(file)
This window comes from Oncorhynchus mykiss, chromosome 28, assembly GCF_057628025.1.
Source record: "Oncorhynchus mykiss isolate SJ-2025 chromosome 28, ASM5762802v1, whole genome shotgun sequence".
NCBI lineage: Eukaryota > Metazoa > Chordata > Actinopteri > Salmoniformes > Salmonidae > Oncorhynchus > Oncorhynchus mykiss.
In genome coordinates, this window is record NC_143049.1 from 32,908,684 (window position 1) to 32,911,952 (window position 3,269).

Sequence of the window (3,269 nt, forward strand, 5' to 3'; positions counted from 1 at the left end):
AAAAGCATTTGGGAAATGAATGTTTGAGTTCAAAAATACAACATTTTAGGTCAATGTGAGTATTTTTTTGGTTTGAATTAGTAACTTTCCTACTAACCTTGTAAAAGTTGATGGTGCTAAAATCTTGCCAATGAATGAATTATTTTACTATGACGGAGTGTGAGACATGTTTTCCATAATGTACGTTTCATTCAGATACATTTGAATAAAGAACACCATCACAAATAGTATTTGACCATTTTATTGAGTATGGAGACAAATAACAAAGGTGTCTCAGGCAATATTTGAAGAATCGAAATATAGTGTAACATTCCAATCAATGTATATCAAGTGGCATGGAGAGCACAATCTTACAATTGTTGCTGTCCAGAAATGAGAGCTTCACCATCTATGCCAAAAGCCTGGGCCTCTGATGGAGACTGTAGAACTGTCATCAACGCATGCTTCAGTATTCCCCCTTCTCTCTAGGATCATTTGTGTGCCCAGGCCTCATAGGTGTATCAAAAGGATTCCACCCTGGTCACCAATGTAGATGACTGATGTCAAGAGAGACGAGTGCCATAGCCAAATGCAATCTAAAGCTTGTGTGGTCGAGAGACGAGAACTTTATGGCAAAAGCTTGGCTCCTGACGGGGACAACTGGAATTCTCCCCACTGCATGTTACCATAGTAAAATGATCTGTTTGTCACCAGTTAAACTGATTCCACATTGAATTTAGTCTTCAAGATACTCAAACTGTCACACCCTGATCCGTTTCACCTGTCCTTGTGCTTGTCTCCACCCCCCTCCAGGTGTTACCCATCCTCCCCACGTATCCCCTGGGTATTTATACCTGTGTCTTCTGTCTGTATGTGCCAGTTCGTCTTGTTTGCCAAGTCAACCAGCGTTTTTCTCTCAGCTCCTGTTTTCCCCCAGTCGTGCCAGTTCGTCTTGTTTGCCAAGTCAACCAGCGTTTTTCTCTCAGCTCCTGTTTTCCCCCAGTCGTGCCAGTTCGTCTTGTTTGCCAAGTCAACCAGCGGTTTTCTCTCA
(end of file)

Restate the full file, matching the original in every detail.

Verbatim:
This window comes from Oncorhynchus mykiss, chromosome 28, assembly GCF_057628025.1.
Source record: "Oncorhynchus mykiss isolate SJ-2025 chromosome 28, ASM5762802v1, whole genome shotgun sequence".
NCBI lineage: Eukaryota > Metazoa > Chordata > Actinopteri > Salmoniformes > Salmonidae > Oncorhynchus > Oncorhynchus mykiss.
In genome coordinates, this window is record NC_143049.1 from 32,908,684 (window position 1) to 32,911,952 (window position 3,269).

Sequence of the window (3,269 nt, forward strand, 5' to 3'; positions counted from 1 at the left end):
AAAAGCATTTGGGAAATGAATGTTTGAGTTCAAAAATACAACATTTTAGGTCAATGTGAGTATTTTTTTGGTTTGAATTAGTAACTTTCCTACTAACCTTGTAAAAGTTGATGGTGCTAAAATCTTGCCAATGAATGAATTATTTTACTATGACGGAGTGTGAGACATGTTTTCCATAATGTACGTTTCATTCAGATACATTTGAATAAAGAACACCATCACAAATAGTATTTGACCATTTTATTGAGTATGGAGACAAATAACAAAGGTGTCTCAGGCAATATTTGAAGAATCGAAATATAGTGTAACATTCCAATCAATGTATATCAAGTGGCATGGAGAGCACAATCTTACAATTGTTGCTGTCCAGAAATGAGAGCTTCACCATCTATGCCAAAAGCCTGGGCCTCTGATGGAGACTGTAGAACTGTCATCAACGCATGCTTCAGTATTCCCCCTTCTCTCTAGGATCATTTGTGTGCCCAGGCCTCATAGGTGTATCAAAAGGATTCCACCCTGGTCACCAATGTAGATGACTGATGTCAAGAGAGACGAGTGCCATAGCCAAATGCAATCTAAAGCTTGTGTGGTCGAGAGACGAGAACTTTATGGCAAAAGCTTGGCTCCTGACGGGGACAACTGGAATTCTCCCCACTGCATGTTACCATAGTAAAATGATCTGTTTGTCACCAGTTAAACTGATTCCACATTGAATTTAGTCTTCAAGATACTCAAACTGTCACACCCTGATCCGTTTCACCTGTCCTTGTGCTTGTCTCCACCCCCCTCCAGGTGTTACCCATCCTCCCCACGTATCCCCTGGGTATTTATACCTGTGTCTTCTGTCTGTATGTGCCAGTTCGTCTTGTTTGCCAAGTCAACCAGCGTTTTTCTCTCAGCTCCTGTTTTCCCCCAGTCGTGCCAGTTCGTCTTGTTTGCCAAGTCAACCAGCGTTTTTCTCTCAGCTCCTGTTTTCCCCCAGTCGTGCCAGTTCGTCTTGTTTGCCAAGTCAACCAGCGGTTTTCTCTCA